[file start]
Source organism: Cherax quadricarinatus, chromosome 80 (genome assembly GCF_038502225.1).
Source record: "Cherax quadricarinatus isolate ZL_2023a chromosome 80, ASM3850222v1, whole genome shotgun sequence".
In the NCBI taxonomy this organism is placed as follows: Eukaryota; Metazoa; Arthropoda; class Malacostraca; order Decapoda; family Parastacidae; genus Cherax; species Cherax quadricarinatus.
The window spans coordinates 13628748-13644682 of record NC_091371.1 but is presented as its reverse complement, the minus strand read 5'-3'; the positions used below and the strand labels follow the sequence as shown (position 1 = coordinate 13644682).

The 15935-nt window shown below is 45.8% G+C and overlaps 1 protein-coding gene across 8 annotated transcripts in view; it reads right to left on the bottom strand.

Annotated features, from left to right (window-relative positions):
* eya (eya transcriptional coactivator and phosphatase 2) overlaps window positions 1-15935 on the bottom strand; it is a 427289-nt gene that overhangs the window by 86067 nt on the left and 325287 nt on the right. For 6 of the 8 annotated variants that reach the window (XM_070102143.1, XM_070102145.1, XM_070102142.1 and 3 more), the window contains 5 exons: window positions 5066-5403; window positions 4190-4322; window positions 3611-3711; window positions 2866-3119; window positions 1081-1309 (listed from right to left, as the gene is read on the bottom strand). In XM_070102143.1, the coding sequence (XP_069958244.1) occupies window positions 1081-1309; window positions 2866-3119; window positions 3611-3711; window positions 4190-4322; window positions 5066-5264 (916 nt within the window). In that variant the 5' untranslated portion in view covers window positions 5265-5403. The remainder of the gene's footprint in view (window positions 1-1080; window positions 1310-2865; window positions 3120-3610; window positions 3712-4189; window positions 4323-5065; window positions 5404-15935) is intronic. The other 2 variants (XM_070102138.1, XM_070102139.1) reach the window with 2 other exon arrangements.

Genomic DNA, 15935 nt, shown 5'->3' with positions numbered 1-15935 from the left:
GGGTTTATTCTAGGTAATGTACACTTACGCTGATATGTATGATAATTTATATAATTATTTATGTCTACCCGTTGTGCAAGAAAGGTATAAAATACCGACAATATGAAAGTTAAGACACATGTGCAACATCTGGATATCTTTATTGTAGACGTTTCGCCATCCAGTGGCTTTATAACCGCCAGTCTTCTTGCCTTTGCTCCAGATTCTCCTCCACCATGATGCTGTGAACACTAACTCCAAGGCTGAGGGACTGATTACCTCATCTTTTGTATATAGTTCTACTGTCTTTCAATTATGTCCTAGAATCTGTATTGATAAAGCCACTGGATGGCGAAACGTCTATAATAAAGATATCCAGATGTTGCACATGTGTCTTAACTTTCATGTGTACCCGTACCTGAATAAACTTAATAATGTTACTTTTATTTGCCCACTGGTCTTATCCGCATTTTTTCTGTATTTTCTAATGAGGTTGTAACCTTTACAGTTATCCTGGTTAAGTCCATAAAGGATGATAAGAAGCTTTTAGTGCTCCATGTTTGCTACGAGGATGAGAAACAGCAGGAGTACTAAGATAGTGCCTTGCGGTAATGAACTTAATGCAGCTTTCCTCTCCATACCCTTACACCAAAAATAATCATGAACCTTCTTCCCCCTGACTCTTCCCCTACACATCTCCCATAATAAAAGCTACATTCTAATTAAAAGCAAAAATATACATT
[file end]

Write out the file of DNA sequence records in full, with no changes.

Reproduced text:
Source organism: Cherax quadricarinatus, chromosome 80 (genome assembly GCF_038502225.1).
Source record: "Cherax quadricarinatus isolate ZL_2023a chromosome 80, ASM3850222v1, whole genome shotgun sequence".
In the NCBI taxonomy this organism is placed as follows: Eukaryota; Metazoa; Arthropoda; class Malacostraca; order Decapoda; family Parastacidae; genus Cherax; species Cherax quadricarinatus.
The window spans coordinates 13628748-13644682 of record NC_091371.1 but is presented as its reverse complement, the minus strand read 5'-3'; the positions used below and the strand labels follow the sequence as shown (position 1 = coordinate 13644682).

The 15935-nt window shown below is 45.8% G+C and overlaps 1 protein-coding gene across 8 annotated transcripts in view; it reads right to left on the bottom strand.

Annotated features, from left to right (window-relative positions):
* eya (eya transcriptional coactivator and phosphatase 2) overlaps window positions 1-15935 on the bottom strand; it is a 427289-nt gene that overhangs the window by 86067 nt on the left and 325287 nt on the right. For 6 of the 8 annotated variants that reach the window (XM_070102143.1, XM_070102145.1, XM_070102142.1 and 3 more), the window contains 5 exons: window positions 5066-5403; window positions 4190-4322; window positions 3611-3711; window positions 2866-3119; window positions 1081-1309 (listed from right to left, as the gene is read on the bottom strand). In XM_070102143.1, the coding sequence (XP_069958244.1) occupies window positions 1081-1309; window positions 2866-3119; window positions 3611-3711; window positions 4190-4322; window positions 5066-5264 (916 nt within the window). In that variant the 5' untranslated portion in view covers window positions 5265-5403. The remainder of the gene's footprint in view (window positions 1-1080; window positions 1310-2865; window positions 3120-3610; window positions 3712-4189; window positions 4323-5065; window positions 5404-15935) is intronic. The other 2 variants (XM_070102138.1, XM_070102139.1) reach the window with 2 other exon arrangements.

Genomic DNA, 15935 nt, shown 5'->3' with positions numbered 1-15935 from the left:
GGGTTTATTCTAGGTAATGTACACTTACGCTGATATGTATGATAATTTATATAATTATTTATGTCTACCCGTTGTGCAAGAAAGGTATAAAATACCGACAATATGAAAGTTAAGACACATGTGCAACATCTGGATATCTTTATTGTAGACGTTTCGCCATCCAGTGGCTTTATAACCGCCAGTCTTCTTGCCTTTGCTCCAGATTCTCCTCCACCATGATGCTGTGAACACTAACTCCAAGGCTGAGGGACTGATTACCTCATCTTTTGTATATAGTTCTACTGTCTTTCAATTATGTCCTAGAATCTGTATTGATAAAGCCACTGGATGGCGAAACGTCTATAATAAAGATATCCAGATGTTGCACATGTGTCTTAACTTTCATGTGTACCCGTACCTGAATAAACTTAATAATGTTACTTTTATTTGCCCACTGGTCTTATCCGCATTTTTTCTGTATTTTCTAATGAGGTTGTAACCTTTACAGTTATCCTGGTTAAGTCCATAAAGGATGATAAGAAGCTTTTAGTGCTCCATGTTTGCTACGAGGATGAGAAACAGCAGGAGTACTAAGATAGTGCCTTGCGGTAATGAACTTAATGCAGCTTTCCTCTCCATACCCTTACACCAAAAATAATCATGAACCTTCTTCCCCCTGACTCTTCCCCTACACATCTCCCATAATAAAAGCTACATTCTAATTAAAAGCAAAAATATACATT